A steady string of arts venues have suffered closure in the UK in recent weeks. The Komedia in Brighton has had to shut its doors; the Windsor Arts Centre closed its doors last friday; and earlier this month the Lemon Tree in Aberdeen suddenly shut its doors as well. I should note in the interest of full disclosure that my wife had been in charge of marketing at the Lemon Tree for nearly a year, and its sudden closure came as quite a shock. It was hardly the season’s greetings we were expecting from the Aberdeen City Council. The Lemon Tree closing was particularly disappointing for us, as it was a great venue which did a lot of community and charity work; and in many cases funding was secured which actually made these events profitable.
Sadly the trend seems likely to continue. And what is the root cause? Arts funding is always a battle, especially for real new and creative enterprises. In many cases much of the money the arts council and other organizations had previously given these organizations has been diverted to the Olympic fund. Not only that but corporate and other sponsorships are diverted to the Olympics as well. It’s not only arts funding either.
The Portable Antiquities Scheme, a pioneering community archeology project will likely have its funding cut this year. Will Anderson rightly points out that “to halt the PAS now that it is operating so successfully would be folly. All so they can build another few domes for the Olympics. It is the department of ‘Culture’ Media and SPORT and its proxy the Museums, Libraries and Archives Council, that deserve to be scrapped”.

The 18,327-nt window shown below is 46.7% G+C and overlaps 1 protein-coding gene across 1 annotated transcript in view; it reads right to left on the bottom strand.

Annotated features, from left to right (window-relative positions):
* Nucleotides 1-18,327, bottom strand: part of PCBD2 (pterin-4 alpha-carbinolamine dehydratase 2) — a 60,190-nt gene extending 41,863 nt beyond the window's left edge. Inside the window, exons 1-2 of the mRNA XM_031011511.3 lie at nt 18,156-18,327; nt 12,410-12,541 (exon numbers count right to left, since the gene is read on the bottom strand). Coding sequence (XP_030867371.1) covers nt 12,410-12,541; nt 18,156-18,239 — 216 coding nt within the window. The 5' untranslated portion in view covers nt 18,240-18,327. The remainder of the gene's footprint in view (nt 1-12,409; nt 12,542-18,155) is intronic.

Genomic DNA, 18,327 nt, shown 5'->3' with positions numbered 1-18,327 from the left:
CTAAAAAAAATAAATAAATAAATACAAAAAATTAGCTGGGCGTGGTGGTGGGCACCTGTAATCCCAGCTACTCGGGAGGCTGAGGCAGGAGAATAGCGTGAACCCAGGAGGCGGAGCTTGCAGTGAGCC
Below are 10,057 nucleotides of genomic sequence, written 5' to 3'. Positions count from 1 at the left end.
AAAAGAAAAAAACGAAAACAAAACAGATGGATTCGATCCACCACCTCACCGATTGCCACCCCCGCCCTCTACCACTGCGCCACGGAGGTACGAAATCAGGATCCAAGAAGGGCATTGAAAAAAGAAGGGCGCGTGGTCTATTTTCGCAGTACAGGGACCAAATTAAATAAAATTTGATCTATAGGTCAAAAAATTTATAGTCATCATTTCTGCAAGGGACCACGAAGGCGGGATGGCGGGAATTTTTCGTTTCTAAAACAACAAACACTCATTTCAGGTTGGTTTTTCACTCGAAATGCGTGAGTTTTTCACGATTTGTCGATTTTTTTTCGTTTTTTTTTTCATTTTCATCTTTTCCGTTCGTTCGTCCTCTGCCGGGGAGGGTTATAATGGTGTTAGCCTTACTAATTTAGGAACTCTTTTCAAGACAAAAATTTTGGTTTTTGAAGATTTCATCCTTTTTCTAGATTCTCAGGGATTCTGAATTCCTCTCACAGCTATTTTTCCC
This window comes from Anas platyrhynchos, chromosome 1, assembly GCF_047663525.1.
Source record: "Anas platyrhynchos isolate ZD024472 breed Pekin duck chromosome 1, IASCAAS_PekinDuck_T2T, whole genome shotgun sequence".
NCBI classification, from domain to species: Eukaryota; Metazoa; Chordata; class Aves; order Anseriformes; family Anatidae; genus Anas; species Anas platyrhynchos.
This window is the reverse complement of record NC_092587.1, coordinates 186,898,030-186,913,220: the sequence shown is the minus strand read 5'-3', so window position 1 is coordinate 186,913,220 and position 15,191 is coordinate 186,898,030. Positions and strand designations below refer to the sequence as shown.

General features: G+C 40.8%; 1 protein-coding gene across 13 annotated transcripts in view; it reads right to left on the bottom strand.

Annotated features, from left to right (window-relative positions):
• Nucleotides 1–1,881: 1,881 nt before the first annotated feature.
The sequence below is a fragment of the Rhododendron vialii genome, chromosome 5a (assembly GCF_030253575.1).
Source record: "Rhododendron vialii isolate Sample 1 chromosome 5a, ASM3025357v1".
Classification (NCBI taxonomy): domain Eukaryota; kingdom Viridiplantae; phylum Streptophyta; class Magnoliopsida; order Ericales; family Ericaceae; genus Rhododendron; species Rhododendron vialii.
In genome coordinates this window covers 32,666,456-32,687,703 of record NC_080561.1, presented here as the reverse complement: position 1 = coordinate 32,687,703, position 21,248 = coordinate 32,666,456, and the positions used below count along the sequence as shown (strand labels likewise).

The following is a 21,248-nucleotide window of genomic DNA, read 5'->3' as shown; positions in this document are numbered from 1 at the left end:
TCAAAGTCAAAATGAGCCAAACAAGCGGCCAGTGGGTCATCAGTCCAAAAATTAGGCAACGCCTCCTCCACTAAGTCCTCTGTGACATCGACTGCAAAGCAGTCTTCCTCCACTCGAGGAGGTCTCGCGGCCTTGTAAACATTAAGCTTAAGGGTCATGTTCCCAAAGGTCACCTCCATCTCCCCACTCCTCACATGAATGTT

Colin Renfrew had an excellent summary of the scheme’s benefits in an opinion piece in the Guardian earlier this week. He points out that the scheme is “starting to transform our understanding of many aspects of the past”. Seventeen PhDs have used PAS data. I know it featured prominently in my thesis as an excellent and pragmatic way to effectively regulate sites in source nations. In terms of concrete discoveries, a Viking age cemetery was discovered in cumbria, a Roman bowl bearing the names of forts on Hadrian’s wall has been acquired by the British Museum and others. Perhaps most importantly, “the scheme has also taken the initiative in policing the internet for objects that should be reported under the Treasure Act and has promoted a code of practice”.
The situation isn’t any better in Scotland either, where funding for the 2014 Commonwealth Games in Glasgow will likely begin to increase as well. I don’t doubt that holding the Olympics in London will give a number of benefits to London and the UK. Perhaps if most British citizens were given a choice maybe they would choose Olympic funding over the arts and culture. However, I think those in charge should be upfront about the hidden costs and very real cuts which this Olympic bid will cause.